The gift of tears
By Farah G. Decano
This review was posted almost in unison by affected viewers of the latest viral Filipino movie, “Through Night and Day.” Overwhelmed by emotions, they took to various social media platforms to express whatever their tears represent. Watchers with muffled cries were thankful for a beautiful movie. How could they be grateful for anything that made them weep?
Simple. My theory is that these viewers identified with the story or with one or two of the characters. They were able to explore for themselves the profundity and intricacies of the varying emotions unfolded by each character. The viewers were able to rediscover the euphoria of love, the tenderness of friendship, the folly of pride, the angst of conflicting passions, the desolation of heartbreaks, and the pain of letting go.
For the unaffected, they merely scratched their heads; approached the film cerebrally; and laughed at those who sobbed and later wondered, what did they miss?
Now, let us look beyond the movie. Focus on the realities of our present circumstances.
Unemployment is on a steep rise. So is the number of COVID cases. Our economy is on its downward trend. Yet, the government seems to have other priorities that have no direct relation to addressing the effects of the pandemic. How many children are going hungry and begging for food nowadays? What about the elderly people? How many of them are getting proper medical attention? What about the women stuck in violent relationships at home? Are they being assisted?
Heartlessness is growing. It is unfortunate that it seems to be starting with our so-called leaders. We hear of some local government units abandoning their returning residents to rot elsewhere. To each his/her own seems to be the growing policy. People are learning to ignore others’ plea for help and pay attention only to their own needs. Businesses lay off employees in order to protect depletion of assets. Human resource is beginning to be dispensable. Seems like, the only way to survive this abysmal chaos is to numb our hearts.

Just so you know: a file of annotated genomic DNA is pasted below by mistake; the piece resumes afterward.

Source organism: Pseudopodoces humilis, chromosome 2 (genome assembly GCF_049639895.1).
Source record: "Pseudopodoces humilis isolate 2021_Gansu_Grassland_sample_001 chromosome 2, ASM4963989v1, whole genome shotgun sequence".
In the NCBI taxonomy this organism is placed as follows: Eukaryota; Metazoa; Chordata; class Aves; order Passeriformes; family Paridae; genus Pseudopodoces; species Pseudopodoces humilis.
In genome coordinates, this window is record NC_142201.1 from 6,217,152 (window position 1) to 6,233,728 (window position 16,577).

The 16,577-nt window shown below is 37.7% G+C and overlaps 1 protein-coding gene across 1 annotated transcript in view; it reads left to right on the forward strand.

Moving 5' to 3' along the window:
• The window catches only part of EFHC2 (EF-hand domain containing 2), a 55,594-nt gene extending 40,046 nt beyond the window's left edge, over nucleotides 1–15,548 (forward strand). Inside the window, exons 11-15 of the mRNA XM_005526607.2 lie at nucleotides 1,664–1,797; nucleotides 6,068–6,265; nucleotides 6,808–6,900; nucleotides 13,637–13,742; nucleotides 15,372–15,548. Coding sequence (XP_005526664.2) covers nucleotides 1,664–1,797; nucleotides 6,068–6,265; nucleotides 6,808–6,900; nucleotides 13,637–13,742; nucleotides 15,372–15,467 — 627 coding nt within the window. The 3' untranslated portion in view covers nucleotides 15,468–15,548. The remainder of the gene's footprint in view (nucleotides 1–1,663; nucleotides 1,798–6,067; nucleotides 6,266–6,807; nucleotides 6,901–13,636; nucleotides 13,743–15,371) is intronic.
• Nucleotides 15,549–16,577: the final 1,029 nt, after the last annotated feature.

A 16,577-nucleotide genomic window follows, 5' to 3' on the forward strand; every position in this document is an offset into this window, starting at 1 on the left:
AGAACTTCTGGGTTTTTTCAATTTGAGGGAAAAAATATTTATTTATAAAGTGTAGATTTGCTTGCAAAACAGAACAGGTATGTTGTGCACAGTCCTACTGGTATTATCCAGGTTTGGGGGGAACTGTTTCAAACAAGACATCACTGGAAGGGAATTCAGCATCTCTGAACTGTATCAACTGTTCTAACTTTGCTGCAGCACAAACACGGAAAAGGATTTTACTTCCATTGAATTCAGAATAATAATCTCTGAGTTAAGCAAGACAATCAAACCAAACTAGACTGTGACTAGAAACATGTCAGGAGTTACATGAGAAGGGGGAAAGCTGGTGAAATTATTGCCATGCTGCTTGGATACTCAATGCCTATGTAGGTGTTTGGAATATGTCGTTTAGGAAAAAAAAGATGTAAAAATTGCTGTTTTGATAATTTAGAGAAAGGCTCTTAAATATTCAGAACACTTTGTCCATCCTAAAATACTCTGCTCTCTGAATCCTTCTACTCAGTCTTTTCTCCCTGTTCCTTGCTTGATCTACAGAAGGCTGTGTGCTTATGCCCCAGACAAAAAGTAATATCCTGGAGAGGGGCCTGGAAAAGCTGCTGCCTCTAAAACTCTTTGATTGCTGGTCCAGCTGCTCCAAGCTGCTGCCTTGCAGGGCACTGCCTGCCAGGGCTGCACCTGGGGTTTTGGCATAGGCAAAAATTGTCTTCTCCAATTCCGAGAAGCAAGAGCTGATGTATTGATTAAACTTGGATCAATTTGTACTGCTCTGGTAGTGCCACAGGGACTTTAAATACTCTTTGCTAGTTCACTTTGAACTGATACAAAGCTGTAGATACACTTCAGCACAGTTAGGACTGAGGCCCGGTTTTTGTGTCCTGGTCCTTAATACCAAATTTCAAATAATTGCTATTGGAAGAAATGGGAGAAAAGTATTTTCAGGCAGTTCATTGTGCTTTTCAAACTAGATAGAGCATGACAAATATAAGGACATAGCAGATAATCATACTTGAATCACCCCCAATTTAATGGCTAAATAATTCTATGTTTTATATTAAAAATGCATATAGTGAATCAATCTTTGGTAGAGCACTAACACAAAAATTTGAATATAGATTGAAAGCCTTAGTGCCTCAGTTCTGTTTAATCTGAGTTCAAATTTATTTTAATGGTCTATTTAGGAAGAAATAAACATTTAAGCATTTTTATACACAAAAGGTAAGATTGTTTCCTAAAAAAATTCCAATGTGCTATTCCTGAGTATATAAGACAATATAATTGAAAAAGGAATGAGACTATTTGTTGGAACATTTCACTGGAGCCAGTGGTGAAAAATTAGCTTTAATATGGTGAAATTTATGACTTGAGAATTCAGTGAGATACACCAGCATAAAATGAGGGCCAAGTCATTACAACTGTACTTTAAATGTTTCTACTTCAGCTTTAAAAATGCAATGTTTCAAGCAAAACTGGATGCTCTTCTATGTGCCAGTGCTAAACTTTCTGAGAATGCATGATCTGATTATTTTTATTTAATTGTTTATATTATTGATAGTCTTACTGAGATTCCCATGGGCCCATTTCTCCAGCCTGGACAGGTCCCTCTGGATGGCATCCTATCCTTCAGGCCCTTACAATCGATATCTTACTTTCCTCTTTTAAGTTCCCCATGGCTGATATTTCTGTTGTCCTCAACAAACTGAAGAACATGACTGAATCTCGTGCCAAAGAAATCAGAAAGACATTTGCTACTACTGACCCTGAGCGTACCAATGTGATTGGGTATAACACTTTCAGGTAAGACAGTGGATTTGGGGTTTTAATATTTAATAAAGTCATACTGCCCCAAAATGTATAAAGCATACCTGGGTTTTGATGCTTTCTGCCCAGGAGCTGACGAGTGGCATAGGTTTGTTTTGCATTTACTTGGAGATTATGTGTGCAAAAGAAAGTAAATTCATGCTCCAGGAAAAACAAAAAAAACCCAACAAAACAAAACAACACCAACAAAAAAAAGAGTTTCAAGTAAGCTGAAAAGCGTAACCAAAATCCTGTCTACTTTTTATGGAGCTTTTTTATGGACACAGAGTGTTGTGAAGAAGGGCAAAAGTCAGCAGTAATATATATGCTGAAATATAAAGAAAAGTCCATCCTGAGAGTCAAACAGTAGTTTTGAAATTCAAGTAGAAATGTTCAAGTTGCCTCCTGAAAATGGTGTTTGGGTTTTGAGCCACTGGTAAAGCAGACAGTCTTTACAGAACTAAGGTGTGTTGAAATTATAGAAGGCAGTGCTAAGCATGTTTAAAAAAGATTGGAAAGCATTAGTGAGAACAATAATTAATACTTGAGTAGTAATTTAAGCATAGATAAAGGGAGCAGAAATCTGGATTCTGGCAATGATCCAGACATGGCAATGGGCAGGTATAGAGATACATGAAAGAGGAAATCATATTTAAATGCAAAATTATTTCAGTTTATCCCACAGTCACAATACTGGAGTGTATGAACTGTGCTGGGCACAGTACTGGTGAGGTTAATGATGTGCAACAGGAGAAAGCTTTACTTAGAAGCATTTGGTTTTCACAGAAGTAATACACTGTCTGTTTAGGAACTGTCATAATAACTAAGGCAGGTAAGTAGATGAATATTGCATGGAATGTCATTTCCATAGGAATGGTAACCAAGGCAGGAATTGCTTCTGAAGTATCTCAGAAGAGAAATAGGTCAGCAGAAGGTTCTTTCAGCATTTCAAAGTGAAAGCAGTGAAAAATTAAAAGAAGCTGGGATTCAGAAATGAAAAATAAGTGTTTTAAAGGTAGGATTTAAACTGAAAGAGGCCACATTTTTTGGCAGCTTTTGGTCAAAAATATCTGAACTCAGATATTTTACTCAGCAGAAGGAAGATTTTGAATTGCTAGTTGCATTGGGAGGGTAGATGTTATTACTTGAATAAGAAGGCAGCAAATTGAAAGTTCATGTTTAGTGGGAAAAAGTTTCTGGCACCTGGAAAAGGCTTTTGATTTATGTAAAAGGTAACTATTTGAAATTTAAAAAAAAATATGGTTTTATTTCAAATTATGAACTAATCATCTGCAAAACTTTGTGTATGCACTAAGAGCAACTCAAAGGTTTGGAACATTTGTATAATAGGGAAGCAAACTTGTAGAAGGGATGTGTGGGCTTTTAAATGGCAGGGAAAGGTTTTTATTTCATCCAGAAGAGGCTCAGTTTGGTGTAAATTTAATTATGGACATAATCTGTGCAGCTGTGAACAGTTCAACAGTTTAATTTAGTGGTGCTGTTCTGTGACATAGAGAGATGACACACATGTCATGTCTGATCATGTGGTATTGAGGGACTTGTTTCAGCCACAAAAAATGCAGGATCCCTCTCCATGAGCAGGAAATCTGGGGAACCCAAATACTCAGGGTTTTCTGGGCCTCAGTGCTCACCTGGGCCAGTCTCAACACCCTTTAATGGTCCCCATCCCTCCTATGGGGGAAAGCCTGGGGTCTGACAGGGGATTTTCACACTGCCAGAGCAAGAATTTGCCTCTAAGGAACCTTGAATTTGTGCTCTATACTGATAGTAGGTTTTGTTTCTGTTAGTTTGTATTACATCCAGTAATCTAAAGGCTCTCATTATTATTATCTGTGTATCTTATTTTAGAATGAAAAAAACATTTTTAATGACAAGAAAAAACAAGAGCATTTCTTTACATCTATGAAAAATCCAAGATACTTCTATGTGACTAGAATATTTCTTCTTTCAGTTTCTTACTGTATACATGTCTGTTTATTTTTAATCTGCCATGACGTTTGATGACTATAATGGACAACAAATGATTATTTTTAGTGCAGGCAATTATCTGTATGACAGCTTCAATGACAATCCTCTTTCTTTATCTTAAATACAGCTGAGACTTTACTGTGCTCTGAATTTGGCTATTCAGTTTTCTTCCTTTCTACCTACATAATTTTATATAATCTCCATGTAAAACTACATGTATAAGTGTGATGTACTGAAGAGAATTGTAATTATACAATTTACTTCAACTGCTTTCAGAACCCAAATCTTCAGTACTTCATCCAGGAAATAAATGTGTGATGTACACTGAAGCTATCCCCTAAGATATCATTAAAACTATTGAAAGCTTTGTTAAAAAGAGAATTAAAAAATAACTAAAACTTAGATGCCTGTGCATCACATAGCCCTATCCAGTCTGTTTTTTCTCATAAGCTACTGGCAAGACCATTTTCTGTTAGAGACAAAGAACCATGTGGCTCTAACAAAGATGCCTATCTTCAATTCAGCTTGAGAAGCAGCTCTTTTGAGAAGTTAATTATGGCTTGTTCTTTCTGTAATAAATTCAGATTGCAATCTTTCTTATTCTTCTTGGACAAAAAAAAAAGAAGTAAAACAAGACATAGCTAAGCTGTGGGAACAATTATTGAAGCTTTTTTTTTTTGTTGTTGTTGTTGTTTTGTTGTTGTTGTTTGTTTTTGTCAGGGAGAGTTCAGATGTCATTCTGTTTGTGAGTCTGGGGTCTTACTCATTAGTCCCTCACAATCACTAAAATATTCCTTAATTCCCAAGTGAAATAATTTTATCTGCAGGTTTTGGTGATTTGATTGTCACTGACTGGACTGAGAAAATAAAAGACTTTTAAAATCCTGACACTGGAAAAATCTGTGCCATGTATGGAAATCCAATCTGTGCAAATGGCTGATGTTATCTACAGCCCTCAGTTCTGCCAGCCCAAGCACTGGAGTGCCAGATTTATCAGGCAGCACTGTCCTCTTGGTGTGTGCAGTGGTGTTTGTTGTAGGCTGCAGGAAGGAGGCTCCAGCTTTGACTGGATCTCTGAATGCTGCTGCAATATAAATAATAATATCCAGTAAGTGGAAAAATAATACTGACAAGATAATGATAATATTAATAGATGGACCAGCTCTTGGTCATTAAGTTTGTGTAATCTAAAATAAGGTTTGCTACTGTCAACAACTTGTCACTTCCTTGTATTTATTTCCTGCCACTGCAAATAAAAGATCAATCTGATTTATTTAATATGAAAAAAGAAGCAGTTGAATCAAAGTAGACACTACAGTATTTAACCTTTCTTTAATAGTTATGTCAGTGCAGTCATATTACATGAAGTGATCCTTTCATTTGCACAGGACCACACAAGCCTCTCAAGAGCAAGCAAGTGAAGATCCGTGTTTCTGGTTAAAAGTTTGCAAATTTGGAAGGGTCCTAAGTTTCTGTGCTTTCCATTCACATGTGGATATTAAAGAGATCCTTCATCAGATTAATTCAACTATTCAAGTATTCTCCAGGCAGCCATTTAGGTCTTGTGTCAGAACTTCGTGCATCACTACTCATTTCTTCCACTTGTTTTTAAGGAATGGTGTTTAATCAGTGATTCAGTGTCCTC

Do you still find your eyes blurry with tears in the midst of all these anguish, distress, and affliction?
If yes, good. It is a gift.
Shedding tears does not necessarily mean something wretched, disdainful, or agonizing. Aside from being the first sign of life, our cries indicate our capacity for sympathy.
The tears we shed during a movie and for what we observe around us must impel us to make our lives and others’ better. They must not just flow down our cheeks to be wiped away and forgotten. Our tears must shake and propel us to do something.
As an employer, my family gave little increases in staff benefits during these difficult times. “You should not have done that, Farah,” said a very shrewd businessman. “Your staff should also bear the brunt of the crisis,” he added.
Such callousness. That was my thought bubble when I heard his remark. How many more hard blows could the poor receive? Isn’t this the time for those with sufficient or more resources to cushion the impact of COVID on the vulnerable underprivileged?
Yes, this is the time we call on those who have a little extra to bear the thousand cuts of these unusual times. The poor have nothing anymore to bleed. These are the times when we check where our heart lies. Let us shed tears, be generous, and bring back our humanity.
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